Jimmy Edgar is a singular voice in music production. Steeped in club culture, the Detroit figure has made more than his fair share of system heaters, building an idiosyncratic catalogue in the process.
He’s released on esteemed UK imprint Warp Records, while Jimmy Edgar has also linked up Machinedrum on the acclaimed J-E-T-S project.
Out now, new album ‘LIQUID HEAVENS’ spins the creative dials once more. Fascinated by the interwoven relationship between visual art and technology, Jimmy Edgar delivers sculptures in sound; tangentially associated with club culture, he utilises these tropes in a distinct, endlessly imaginative manner.
The creative conduits that run through his work meet in the vivid album artwork, bringing together themes of colour, light, technology, and its role in our lives. Here, Jimmy Edgar writes for Clash about the processes behind its construction.
LIQUIDS HEAVEN began with synthesis techniques called Slipstick, Karplus, and Scan. These sounds felt very complex and liquid to me. The concepts were generally a step or more beyond typical synthesis techniques such as Amplitude and Frequency Modulation. They are basically emulations of materials like metal, plastic, and the crossfade between them.
Slipstick is a step beyond Karplus in which you are emulating “taps” onto a material and so with this you are synthesizing the “tap” and also how it resonates. Different material resonates differently, for example plastic tends to dull quickly but glad and metal will resonate much further and at different frequnecy ranges. Scan synthesis is a technique I came up with when thinking about how I produce music. I often make songs and ideas within ideas so I wrote a plugin that could do that with an array of inputs. Its very simple actually, just a multiplexing crossfader. There is something super natural about crossfaders because that is how we hear, its more like a crossfader than harsh cuts. This was apparent when I was researching how to create simulated microphone feedback, you need attenuation or crossfading for it to distort in a similar way.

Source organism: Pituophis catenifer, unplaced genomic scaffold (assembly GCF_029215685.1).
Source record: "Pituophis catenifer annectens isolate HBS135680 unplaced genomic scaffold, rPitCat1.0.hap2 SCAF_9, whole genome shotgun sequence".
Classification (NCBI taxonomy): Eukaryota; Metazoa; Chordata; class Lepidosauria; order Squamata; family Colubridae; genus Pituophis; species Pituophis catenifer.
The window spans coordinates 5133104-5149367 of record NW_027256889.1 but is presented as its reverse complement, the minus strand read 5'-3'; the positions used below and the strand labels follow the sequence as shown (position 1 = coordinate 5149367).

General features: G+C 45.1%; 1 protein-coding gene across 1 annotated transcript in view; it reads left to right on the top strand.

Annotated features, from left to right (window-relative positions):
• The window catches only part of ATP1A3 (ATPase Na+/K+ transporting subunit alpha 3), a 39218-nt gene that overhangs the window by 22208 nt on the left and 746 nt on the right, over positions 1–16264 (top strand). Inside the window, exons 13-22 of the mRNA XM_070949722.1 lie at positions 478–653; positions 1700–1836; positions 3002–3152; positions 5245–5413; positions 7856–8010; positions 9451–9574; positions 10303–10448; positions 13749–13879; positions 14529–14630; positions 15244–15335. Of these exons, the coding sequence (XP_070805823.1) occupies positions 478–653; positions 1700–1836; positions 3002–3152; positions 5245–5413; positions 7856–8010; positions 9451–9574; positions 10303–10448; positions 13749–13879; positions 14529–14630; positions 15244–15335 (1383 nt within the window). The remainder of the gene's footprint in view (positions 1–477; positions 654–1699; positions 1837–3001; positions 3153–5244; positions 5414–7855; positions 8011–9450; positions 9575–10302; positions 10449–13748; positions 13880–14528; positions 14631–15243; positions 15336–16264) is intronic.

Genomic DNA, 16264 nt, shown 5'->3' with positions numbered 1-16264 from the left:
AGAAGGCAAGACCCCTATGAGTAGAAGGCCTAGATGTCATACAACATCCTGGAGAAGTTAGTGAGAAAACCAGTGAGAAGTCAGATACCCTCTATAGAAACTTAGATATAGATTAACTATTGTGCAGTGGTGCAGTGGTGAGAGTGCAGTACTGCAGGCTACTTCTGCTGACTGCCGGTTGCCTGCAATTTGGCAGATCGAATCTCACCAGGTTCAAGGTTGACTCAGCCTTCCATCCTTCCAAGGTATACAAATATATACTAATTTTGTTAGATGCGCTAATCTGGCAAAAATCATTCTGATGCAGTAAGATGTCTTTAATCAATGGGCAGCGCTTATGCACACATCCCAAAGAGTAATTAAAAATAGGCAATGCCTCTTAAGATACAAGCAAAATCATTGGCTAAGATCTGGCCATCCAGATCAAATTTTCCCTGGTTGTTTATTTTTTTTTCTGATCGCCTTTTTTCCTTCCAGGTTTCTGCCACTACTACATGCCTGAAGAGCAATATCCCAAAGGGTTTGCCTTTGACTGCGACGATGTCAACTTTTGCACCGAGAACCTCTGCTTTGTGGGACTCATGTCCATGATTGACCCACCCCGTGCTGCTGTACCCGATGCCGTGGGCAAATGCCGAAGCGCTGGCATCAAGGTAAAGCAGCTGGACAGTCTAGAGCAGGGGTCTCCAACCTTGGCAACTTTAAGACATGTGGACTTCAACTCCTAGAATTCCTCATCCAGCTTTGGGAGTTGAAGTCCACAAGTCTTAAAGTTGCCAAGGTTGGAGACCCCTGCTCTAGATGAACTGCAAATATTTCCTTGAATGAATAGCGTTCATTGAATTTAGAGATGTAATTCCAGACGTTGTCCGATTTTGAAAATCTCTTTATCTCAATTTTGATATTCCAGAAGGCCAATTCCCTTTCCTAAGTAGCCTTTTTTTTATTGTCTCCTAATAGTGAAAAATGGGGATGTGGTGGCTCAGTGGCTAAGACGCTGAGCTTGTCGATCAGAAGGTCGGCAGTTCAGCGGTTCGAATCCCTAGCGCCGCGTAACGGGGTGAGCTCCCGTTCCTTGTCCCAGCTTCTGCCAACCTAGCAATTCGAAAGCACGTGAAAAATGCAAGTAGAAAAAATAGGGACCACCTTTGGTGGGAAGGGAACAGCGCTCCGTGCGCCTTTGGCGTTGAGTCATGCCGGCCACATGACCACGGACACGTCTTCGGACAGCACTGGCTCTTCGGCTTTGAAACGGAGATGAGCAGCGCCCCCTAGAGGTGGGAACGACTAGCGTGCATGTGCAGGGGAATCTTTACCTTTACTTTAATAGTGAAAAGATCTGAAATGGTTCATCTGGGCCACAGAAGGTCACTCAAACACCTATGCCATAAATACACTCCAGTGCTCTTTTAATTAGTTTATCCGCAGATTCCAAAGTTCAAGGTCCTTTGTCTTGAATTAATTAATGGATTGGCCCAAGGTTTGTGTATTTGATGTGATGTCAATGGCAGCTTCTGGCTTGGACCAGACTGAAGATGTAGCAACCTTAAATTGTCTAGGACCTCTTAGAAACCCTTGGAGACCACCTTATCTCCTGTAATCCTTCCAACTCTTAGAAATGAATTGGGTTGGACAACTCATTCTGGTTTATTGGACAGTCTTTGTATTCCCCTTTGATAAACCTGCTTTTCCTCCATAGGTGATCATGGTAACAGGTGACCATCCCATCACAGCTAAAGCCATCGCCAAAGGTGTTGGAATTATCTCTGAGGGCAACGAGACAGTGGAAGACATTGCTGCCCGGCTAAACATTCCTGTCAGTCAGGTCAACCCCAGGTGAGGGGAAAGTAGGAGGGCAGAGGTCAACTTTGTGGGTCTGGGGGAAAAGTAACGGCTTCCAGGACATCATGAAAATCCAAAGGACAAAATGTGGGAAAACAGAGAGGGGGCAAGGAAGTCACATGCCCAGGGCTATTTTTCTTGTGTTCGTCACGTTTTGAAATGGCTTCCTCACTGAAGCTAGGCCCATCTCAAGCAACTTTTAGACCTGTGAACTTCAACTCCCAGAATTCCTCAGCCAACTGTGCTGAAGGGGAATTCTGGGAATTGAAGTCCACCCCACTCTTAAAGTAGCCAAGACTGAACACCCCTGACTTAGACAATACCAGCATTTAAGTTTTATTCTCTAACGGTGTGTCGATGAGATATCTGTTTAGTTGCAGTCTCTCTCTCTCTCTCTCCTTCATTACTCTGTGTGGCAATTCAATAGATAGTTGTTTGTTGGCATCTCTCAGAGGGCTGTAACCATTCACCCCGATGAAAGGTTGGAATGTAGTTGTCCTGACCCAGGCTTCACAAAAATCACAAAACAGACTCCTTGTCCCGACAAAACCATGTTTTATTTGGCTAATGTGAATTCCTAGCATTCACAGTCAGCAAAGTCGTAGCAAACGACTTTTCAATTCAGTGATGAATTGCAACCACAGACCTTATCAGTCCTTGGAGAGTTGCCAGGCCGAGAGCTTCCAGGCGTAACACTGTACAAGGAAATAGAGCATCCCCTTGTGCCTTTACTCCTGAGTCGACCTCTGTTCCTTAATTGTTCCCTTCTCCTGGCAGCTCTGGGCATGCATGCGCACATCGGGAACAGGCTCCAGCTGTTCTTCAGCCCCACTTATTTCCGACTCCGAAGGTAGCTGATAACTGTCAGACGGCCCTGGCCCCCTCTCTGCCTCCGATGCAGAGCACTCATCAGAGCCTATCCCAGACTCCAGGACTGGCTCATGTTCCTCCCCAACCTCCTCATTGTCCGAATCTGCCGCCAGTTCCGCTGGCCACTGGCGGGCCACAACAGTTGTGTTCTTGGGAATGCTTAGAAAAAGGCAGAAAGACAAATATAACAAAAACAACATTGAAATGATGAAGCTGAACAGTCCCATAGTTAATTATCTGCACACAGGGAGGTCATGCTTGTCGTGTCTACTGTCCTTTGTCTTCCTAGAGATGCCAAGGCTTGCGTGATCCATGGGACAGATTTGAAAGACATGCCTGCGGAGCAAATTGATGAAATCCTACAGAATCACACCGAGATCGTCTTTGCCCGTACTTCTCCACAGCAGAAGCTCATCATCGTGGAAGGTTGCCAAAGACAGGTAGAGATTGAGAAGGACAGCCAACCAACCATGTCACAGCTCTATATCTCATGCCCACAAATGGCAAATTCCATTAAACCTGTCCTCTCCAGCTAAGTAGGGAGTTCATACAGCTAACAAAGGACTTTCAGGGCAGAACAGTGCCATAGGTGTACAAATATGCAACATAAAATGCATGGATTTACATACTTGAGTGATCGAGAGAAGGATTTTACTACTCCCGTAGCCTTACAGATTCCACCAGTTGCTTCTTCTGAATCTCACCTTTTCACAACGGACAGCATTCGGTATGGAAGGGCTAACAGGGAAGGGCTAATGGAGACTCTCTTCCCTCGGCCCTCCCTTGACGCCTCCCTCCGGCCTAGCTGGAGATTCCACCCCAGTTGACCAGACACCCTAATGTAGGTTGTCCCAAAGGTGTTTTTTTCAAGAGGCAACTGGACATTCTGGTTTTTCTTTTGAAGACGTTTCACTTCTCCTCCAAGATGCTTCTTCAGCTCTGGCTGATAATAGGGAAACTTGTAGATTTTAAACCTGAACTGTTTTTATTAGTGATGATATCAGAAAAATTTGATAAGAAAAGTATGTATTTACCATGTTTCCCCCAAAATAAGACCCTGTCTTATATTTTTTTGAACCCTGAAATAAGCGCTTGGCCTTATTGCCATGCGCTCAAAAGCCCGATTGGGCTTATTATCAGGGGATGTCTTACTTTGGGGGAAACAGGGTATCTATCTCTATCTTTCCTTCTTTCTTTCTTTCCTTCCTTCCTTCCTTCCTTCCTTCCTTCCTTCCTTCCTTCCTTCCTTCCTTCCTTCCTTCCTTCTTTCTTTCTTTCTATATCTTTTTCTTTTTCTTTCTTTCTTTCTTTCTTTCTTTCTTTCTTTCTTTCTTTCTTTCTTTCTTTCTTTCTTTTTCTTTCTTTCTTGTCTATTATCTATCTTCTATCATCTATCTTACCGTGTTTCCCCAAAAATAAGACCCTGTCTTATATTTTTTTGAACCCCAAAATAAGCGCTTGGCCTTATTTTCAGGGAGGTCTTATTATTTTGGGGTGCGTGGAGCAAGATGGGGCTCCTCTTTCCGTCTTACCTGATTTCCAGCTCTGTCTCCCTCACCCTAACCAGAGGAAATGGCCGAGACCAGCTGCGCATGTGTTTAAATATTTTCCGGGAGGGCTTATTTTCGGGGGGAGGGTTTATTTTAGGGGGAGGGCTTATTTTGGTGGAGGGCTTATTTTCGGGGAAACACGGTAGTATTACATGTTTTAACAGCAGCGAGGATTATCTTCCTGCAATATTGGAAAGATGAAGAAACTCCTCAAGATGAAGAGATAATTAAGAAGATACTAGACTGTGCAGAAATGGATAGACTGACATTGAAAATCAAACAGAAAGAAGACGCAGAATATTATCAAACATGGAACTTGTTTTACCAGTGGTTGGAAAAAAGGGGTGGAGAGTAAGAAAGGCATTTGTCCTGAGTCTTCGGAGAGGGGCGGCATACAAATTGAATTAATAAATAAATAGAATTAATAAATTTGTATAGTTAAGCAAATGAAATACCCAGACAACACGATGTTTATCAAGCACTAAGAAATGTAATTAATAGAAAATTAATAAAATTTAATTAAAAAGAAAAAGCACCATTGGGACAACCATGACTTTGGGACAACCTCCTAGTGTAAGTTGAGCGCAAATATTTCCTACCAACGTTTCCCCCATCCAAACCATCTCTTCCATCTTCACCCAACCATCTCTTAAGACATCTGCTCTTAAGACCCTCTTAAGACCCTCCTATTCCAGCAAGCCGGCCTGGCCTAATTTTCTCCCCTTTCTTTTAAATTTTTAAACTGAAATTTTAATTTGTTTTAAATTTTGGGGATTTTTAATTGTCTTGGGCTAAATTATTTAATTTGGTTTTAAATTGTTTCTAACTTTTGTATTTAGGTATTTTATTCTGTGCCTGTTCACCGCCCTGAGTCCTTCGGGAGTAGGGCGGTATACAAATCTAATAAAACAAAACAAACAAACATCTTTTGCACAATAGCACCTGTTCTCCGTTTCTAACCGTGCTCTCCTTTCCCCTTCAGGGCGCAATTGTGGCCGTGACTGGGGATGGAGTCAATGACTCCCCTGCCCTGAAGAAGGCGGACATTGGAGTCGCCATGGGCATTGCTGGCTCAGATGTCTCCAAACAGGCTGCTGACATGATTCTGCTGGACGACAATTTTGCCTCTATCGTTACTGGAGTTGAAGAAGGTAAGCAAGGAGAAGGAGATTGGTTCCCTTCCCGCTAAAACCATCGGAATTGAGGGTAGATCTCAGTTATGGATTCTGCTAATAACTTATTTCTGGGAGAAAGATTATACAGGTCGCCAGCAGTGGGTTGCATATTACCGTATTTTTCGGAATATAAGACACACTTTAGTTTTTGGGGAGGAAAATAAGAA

This prompted a question about liquid, which was something I was exploring with air at my solo art exhibition OXYGEN. I asked what do theme phases of matters desire? I wanted to think of them as if they are sentient beings by considering what they want to do and how they want to be viewed. I talked a lot about OXYGEN earlier in the year but with LIQUIDS HEAVEN it was about liquid. I thought liquid wants to be contained, it wants to flow, it wants to be consumed.
As I was exploring physical display of my concepts I thought about a structure that could contain liquids in a kind-of playground. Somewhere the liquid could eternally flow and experience its true potential, without changing form, without evaporating or solidifying.
LIQUIDS HEAVEN is a sculpture about this idea. Also, the sound seems to me like a sculpture of pop music. Music and sound, to me, is sculptures of air pressure. We don’t think much about the materiality of sound because its so emotionally impactful, but its entirely immaterial to us. Invisible sound waves, vibrations of air pressure. This fascinating me so much to think about as I was exploring OXYGEN, air as a material.